This exceptionally touching reflection by Lacy Johnson over Good: Stop Calling Abusers Monsters. Her point is that these domestic abusers are not, in fact, monsters. They do not have tails, they do not have fur or sharp teeth; they do not breathe fire. They are men who walk readily around among us, as Ray Rice would have done, had the video not been made public and a media outlet seize on it. But let’s get real. I grew up in a small town where we knew full well some men were “hard on their wives.” This never disqualified them from from a seat at the bar, or a party invite. No point in making trouble with a neighbor, right? He’ll probably grow out of it, and they’ll settle into a happy marriage someday. Unless it “goes to far.”
What all this shit covers up is that there two people who need help. Rationalizing and minding your own business in this context is simple enabling. Liberty and minding your own business is not an excuse for failing to lead or for tolerating the intolerable.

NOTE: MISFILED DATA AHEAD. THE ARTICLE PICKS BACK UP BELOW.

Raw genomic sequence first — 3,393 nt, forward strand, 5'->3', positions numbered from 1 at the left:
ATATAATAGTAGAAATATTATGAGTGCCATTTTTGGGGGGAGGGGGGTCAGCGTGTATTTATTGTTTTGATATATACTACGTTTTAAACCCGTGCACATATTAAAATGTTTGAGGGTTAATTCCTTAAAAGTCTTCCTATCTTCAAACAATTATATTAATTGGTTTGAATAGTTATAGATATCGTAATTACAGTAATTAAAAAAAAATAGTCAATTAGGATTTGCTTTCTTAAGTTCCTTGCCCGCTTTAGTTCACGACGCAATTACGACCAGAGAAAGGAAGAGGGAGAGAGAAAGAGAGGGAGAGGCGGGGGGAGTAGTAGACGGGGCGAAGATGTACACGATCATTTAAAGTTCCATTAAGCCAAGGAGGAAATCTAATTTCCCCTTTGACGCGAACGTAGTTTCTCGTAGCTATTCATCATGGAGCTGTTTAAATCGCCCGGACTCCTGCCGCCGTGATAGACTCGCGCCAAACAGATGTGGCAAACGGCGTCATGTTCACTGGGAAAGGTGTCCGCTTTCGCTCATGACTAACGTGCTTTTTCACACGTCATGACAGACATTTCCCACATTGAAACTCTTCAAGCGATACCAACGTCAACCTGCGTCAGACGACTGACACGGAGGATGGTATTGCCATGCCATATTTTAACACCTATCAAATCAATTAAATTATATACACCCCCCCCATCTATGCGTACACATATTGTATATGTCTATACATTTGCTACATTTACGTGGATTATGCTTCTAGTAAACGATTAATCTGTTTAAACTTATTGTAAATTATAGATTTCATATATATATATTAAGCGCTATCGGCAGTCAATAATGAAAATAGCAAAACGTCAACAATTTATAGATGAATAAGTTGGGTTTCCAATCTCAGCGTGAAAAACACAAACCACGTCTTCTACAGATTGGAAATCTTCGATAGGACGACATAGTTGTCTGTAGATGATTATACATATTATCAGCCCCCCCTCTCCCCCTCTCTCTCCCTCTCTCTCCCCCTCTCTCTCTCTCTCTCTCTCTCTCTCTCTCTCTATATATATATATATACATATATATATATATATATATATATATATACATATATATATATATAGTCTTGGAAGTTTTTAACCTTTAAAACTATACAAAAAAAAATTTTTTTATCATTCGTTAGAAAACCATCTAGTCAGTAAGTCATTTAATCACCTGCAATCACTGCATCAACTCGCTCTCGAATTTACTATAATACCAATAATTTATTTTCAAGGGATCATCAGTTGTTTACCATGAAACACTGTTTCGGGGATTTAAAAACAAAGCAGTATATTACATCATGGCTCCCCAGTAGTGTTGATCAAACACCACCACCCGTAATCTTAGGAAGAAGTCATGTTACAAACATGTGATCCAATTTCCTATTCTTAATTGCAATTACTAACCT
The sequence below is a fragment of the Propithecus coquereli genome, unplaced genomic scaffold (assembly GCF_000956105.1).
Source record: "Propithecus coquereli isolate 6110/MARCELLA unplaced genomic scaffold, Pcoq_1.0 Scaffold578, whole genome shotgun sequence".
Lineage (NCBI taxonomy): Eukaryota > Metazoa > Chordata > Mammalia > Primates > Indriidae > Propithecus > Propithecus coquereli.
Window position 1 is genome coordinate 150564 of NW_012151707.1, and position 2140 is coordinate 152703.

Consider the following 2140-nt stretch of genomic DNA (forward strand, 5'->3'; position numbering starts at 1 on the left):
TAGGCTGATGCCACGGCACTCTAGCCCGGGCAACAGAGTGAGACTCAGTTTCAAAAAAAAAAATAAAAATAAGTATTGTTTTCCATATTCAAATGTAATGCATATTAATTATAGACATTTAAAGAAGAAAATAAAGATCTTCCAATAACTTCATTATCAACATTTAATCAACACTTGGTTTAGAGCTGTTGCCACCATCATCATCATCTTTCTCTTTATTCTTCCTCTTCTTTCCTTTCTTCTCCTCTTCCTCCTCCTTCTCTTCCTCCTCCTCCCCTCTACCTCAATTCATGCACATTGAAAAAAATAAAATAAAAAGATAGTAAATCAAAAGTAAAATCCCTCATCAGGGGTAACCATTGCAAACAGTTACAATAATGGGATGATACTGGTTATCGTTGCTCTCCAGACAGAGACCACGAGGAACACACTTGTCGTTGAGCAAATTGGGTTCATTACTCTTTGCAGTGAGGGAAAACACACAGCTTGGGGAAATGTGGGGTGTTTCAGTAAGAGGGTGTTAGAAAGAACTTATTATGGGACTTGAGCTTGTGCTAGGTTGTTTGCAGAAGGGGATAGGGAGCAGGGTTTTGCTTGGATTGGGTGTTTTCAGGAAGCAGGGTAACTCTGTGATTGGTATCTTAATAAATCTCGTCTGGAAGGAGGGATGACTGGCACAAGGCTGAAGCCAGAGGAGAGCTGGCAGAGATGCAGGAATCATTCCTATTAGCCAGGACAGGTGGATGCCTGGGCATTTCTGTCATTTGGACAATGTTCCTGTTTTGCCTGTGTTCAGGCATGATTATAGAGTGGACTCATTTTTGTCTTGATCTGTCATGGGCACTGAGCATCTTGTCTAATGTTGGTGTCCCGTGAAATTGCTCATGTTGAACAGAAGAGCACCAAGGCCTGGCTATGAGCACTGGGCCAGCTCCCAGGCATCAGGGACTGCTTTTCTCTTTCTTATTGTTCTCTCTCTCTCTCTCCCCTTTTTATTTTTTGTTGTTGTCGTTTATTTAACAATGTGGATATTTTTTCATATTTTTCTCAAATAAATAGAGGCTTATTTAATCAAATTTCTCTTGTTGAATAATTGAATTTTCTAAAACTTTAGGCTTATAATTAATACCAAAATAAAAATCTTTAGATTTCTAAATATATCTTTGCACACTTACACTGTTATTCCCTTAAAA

The NFL, which thrives off violence and the objectification of women, and its posturing is just another entry into the game of appearing to care about domestic violence while not really caring. The Ravens fired Rice, which is useless. Rice didn’t need to lose his job. The man needs help, and so does the victim. He was ordered to go through counseling by the court, which is pretty standard for domestic abuse. I agree that it seems light, but I also think that counseling can make a difference. But only if the participants and their supporters are ready for it to make a difference, and the way to help the Rices be ready is to support them in that direction. Not make a sideshow of their lives or make gestures to protect your own reputation.
People are not monsters, even though they do monstrous things. From C.S. Lewis’ The Voyage of the Dawn Treader:
“Sleeping on a dragon’s hoard with greedy, dragonish thoughts in his heart, he had become a dragon himself.”
Only he wasn’t, not really. Under all that dragon skin, he was still just a boy.